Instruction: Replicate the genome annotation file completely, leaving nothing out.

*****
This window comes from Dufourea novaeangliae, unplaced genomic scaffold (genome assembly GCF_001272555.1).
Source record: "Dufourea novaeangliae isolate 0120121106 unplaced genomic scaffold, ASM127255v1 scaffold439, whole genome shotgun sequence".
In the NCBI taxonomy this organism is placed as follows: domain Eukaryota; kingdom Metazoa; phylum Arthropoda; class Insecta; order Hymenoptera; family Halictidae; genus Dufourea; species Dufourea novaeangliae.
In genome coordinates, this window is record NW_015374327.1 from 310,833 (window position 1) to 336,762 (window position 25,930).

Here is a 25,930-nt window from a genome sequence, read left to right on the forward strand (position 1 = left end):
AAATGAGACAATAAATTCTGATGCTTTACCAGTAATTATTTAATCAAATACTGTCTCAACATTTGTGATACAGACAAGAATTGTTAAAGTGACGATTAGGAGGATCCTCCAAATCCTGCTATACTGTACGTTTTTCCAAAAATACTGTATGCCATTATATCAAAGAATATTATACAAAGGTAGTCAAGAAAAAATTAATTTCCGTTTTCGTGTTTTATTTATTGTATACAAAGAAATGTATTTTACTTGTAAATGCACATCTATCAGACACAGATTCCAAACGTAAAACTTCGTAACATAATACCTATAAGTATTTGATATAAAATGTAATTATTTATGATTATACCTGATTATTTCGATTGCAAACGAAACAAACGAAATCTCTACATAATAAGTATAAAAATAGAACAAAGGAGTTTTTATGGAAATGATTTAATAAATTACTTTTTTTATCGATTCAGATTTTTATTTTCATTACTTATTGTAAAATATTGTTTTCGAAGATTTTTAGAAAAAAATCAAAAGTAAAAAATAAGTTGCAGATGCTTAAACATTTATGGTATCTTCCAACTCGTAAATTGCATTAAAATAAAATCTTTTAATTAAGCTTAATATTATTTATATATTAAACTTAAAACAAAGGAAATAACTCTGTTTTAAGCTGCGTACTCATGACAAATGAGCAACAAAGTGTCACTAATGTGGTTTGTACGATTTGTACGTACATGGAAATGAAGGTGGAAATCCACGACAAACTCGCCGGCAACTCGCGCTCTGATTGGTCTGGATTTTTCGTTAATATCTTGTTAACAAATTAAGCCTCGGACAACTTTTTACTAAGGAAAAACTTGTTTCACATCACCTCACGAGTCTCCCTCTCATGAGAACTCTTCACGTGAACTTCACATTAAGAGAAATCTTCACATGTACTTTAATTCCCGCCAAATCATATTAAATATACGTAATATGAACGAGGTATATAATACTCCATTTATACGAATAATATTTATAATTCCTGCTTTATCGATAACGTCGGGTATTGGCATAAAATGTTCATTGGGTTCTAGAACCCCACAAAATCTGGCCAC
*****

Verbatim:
This window comes from Dufourea novaeangliae, unplaced genomic scaffold (genome assembly GCF_001272555.1).
Source record: "Dufourea novaeangliae isolate 0120121106 unplaced genomic scaffold, ASM127255v1 scaffold439, whole genome shotgun sequence".
In the NCBI taxonomy this organism is placed as follows: domain Eukaryota; kingdom Metazoa; phylum Arthropoda; class Insecta; order Hymenoptera; family Halictidae; genus Dufourea; species Dufourea novaeangliae.
In genome coordinates, this window is record NW_015374327.1 from 310,833 (window position 1) to 336,762 (window position 25,930).

Here is a 25,930-nt window from a genome sequence, read left to right on the forward strand (position 1 = left end):
AAATGAGACAATAAATTCTGATGCTTTACCAGTAATTATTTAATCAAATACTGTCTCAACATTTGTGATACAGACAAGAATTGTTAAAGTGACGATTAGGAGGATCCTCCAAATCCTGCTATACTGTACGTTTTTCCAAAAATACTGTATGCCATTATATCAAAGAATATTATACAAAGGTAGTCAAGAAAAAATTAATTTCCGTTTTCGTGTTTTATTTATTGTATACAAAGAAATGTATTTTACTTGTAAATGCACATCTATCAGACACAGATTCCAAACGTAAAACTTCGTAACATAATACCTATAAGTATTTGATATAAAATGTAATTATTTATGATTATACCTGATTATTTCGATTGCAAACGAAACAAACGAAATCTCTACATAATAAGTATAAAAATAGAACAAAGGAGTTTTTATGGAAATGATTTAATAAATTACTTTTTTTATCGATTCAGATTTTTATTTTCATTACTTATTGTAAAATATTGTTTTCGAAGATTTTTAGAAAAAAATCAAAAGTAAAAAATAAGTTGCAGATGCTTAAACATTTATGGTATCTTCCAACTCGTAAATTGCATTAAAATAAAATCTTTTAATTAAGCTTAATATTATTTATATATTAAACTTAAAACAAAGGAAATAACTCTGTTTTAAGCTGCGTACTCATGACAAATGAGCAACAAAGTGTCACTAATGTGGTTTGTACGATTTGTACGTACATGGAAATGAAGGTGGAAATCCACGACAAACTCGCCGGCAACTCGCGCTCTGATTGGTCTGGATTTTTCGTTAATATCTTGTTAACAAATTAAGCCTCGGACAACTTTTTACTAAGGAAAAACTTGTTTCACATCACCTCACGAGTCTCCCTCTCATGAGAACTCTTCACGTGAACTTCACATTAAGAGAAATCTTCACATGTACTTTAATTCCCGCCAAATCATATTAAATATACGTAATATGAACGAGGTATATAATACTCCATTTATACGAATAATATTTATAATTCCTGCTTTATCGATAACGTCGGGTATTGGCATAAAATGTTCATTGGGTTCTAGAACCCCACAAAATCTGGCCAC